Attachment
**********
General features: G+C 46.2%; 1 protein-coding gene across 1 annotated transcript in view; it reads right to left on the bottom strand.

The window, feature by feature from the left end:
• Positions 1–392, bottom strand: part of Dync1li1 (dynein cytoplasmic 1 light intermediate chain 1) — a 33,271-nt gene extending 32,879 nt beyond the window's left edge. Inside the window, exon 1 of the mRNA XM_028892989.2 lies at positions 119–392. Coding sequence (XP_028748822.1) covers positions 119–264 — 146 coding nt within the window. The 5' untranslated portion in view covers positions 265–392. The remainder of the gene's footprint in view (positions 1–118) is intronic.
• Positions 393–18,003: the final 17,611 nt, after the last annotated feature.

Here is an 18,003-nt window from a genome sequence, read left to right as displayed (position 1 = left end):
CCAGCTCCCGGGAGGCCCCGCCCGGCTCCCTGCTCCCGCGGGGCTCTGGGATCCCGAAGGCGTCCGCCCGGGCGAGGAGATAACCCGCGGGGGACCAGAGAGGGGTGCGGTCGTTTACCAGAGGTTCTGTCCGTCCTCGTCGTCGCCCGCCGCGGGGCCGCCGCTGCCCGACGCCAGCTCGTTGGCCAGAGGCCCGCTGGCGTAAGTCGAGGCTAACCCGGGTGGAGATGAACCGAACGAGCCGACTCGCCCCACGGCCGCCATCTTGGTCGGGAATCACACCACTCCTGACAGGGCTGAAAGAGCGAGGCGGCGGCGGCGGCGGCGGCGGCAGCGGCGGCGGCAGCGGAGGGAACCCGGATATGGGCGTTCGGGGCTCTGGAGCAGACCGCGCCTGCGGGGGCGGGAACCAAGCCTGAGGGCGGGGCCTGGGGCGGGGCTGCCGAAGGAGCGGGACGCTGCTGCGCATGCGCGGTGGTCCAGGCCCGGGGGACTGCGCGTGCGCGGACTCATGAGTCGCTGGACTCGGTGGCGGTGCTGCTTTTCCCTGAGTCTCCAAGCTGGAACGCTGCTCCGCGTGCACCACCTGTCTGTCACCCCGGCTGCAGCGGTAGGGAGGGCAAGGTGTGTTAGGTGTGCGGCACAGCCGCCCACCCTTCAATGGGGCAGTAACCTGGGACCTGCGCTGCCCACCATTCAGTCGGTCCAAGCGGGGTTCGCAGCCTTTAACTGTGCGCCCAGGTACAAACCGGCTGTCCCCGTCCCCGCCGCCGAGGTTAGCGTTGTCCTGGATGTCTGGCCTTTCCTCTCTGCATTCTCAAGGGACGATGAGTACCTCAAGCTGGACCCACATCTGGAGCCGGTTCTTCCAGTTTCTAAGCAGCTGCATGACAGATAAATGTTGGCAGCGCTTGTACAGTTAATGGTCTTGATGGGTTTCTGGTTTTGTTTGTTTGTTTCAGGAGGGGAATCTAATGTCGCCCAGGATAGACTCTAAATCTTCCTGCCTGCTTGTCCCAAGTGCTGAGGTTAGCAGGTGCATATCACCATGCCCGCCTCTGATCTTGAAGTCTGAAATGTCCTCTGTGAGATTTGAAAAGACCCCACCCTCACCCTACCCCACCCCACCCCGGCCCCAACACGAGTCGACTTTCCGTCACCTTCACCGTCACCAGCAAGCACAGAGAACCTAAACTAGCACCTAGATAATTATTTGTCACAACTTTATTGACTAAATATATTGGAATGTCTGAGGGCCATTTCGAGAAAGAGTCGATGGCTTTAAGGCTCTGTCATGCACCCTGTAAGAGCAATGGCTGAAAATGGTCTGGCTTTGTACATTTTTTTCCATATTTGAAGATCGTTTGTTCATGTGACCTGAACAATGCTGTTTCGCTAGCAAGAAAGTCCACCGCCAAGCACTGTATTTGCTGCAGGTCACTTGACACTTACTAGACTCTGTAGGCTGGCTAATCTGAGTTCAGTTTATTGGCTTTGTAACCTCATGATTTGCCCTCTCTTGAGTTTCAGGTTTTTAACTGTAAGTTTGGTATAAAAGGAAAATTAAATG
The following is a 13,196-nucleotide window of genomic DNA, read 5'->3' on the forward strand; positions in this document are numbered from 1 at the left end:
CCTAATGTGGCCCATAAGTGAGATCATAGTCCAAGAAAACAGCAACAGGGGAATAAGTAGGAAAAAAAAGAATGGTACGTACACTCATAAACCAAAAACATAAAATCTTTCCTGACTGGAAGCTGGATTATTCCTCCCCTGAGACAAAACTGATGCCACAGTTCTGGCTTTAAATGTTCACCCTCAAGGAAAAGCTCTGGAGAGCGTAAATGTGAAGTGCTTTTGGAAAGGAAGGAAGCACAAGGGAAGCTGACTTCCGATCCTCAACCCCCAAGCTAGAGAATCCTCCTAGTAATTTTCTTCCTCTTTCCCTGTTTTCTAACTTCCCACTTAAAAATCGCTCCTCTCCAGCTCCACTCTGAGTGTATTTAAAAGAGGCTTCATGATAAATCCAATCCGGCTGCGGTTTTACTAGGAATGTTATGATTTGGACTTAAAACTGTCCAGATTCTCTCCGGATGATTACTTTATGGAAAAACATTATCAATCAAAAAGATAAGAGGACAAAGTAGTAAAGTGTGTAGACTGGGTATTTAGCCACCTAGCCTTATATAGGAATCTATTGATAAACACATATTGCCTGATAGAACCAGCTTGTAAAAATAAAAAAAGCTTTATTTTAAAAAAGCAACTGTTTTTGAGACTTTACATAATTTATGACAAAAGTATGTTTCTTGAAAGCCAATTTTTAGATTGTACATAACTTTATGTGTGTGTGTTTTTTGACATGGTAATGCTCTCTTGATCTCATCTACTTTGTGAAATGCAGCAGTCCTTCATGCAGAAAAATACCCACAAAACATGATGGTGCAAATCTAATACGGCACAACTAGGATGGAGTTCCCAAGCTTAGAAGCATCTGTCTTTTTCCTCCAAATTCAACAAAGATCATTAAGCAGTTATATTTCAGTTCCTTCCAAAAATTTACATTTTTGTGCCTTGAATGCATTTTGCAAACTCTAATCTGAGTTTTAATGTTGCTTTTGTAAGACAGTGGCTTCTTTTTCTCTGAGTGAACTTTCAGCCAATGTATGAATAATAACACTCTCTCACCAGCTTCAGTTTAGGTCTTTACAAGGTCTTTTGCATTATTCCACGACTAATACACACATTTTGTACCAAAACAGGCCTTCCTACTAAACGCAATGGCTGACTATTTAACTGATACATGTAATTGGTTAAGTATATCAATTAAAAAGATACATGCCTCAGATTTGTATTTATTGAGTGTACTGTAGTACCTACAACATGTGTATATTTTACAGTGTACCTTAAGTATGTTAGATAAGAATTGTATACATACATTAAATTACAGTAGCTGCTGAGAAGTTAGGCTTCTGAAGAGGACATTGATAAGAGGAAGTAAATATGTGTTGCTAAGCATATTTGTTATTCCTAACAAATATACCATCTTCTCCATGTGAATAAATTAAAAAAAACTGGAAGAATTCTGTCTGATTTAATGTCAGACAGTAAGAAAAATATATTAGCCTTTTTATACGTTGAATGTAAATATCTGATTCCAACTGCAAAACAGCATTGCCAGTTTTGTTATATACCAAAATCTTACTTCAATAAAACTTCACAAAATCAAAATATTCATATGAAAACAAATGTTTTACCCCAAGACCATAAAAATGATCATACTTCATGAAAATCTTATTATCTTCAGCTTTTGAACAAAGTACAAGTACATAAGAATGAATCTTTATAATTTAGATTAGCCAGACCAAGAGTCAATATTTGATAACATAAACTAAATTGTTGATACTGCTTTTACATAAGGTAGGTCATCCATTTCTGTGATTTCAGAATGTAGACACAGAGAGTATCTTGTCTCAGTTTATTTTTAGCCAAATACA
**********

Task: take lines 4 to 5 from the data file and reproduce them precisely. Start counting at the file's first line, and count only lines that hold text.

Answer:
• Positions 393–18,003: the final 17,611 nt, after the last annotated feature.

Here is an 18,003-nt window from a genome sequence, read left to right as displayed (position 1 = left end):